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Do I have to submit to a breathalyzer test in Virginia?

Whether you can legally refuse a breath test during a traffic stop in Virginia depends on if the officer has already formally arrested you for a DUI.

Here’s what that entails:

Implied Consent Law

Virginia’s “Implied Consent Law” states you must take a breathalyzer test after you have been arrested for a DUI. However, if you haven’t been formally arrested for a DUI, you can refuse a roadside preliminary breath test (PBT) without risking a penalty. The officer may instead conduct a field sobriety test and eventually arrest you if they believe you’re overly intoxicated.

Field sobriety tests

A field sobriety test can include the walk-and-turn test, the one-legged standing test and others. Be aware the officer may have already deemed you too intoxicated to drive and is just conducting these tests to gather more evidence prior to an arrest.

An important thing to remember is that both the PBT and field sobriety tests are considered unreliable when not performed “under ideal conditions.” This is a high bar, legally speaking, because it’s possible to fail these tests while sober for a variety of reasons.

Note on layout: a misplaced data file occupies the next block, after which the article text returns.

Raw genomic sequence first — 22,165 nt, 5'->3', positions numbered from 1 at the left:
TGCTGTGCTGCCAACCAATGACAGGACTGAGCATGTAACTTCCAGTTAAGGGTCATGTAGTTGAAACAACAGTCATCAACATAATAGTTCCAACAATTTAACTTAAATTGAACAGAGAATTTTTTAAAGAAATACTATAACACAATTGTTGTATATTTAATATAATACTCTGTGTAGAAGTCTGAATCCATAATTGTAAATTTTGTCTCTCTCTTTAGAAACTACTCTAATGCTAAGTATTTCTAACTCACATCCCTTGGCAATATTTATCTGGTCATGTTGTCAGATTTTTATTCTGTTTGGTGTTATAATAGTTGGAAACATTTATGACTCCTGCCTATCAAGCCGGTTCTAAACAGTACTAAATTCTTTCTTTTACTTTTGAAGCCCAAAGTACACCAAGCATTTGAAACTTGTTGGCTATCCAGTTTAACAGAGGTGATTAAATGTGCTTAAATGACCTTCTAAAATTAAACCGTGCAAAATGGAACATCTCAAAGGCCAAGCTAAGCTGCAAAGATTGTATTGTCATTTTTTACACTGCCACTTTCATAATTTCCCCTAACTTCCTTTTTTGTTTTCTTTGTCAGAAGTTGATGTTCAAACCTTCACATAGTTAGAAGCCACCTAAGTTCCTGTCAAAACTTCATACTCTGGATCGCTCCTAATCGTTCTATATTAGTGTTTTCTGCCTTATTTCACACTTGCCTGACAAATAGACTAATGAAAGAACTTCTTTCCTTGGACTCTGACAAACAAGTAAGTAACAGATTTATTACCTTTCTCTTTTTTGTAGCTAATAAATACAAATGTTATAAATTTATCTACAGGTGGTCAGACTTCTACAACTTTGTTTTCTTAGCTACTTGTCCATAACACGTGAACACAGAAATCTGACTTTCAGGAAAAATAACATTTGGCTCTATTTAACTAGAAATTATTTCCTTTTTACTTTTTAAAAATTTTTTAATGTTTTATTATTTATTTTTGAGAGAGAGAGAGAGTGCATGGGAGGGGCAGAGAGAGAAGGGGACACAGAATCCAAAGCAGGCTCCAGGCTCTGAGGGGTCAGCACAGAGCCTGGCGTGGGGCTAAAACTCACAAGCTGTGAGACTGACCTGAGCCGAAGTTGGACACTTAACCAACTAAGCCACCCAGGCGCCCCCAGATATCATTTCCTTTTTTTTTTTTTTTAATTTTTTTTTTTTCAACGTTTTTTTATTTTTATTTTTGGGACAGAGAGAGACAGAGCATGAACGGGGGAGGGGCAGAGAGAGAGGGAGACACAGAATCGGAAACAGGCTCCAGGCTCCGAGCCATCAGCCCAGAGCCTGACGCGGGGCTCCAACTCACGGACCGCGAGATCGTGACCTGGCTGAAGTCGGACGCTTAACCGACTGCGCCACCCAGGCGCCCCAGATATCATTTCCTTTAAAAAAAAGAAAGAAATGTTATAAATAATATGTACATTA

Regardless of what happens during the roadside tests, if they even happen at all, if they have reason to believe you are intoxicated, they will arrest you and administer the mandatory breathalyzer test.

Breathalyzer test

These are more accurate tests, administered after an arrest has been made. If you refuse to take this test, you face one or more penalties.

If this is your first offense, refusing to take a breathalyzer, even if you’re ultimately judged to be sober enough to drive, will result in an automatic one-year suspension of your driver’s license. This is in addition to any eventual penalties of a DUI conviction.

If this is your second breathalyzer refusal within a period of 10 years, or you’ve been convicted of a DUI in that same period, the penalties increase dramatically. In addition to a possible DUI charge, you will be automatically charged with a first-degree misdemeanor, punishable with up to one year in jail and a fine of up to $2,500, plus a three-year suspension of your driver’s license.

Refusing the breathalyzer will be considered circumstantial evidence

Finally, if you refuse a breathalyzer, in addition to the automatic first- or second-offense penalties, your refusal will be used as circumstantial evidence in the effort to convict you of a DUI.

If you have any concerns about your rights when pulled over, speak to a local DUI attorney for more information.

jack t randall

Written By Jack T. Randall

Founder

As lifelong resident of Western Tidewater, Jack Randall is a local attorney who wants the best results for his clients. He is an experienced and aggressive attorney with focus on family law, criminal and traffic law, as well as personal injury law cases.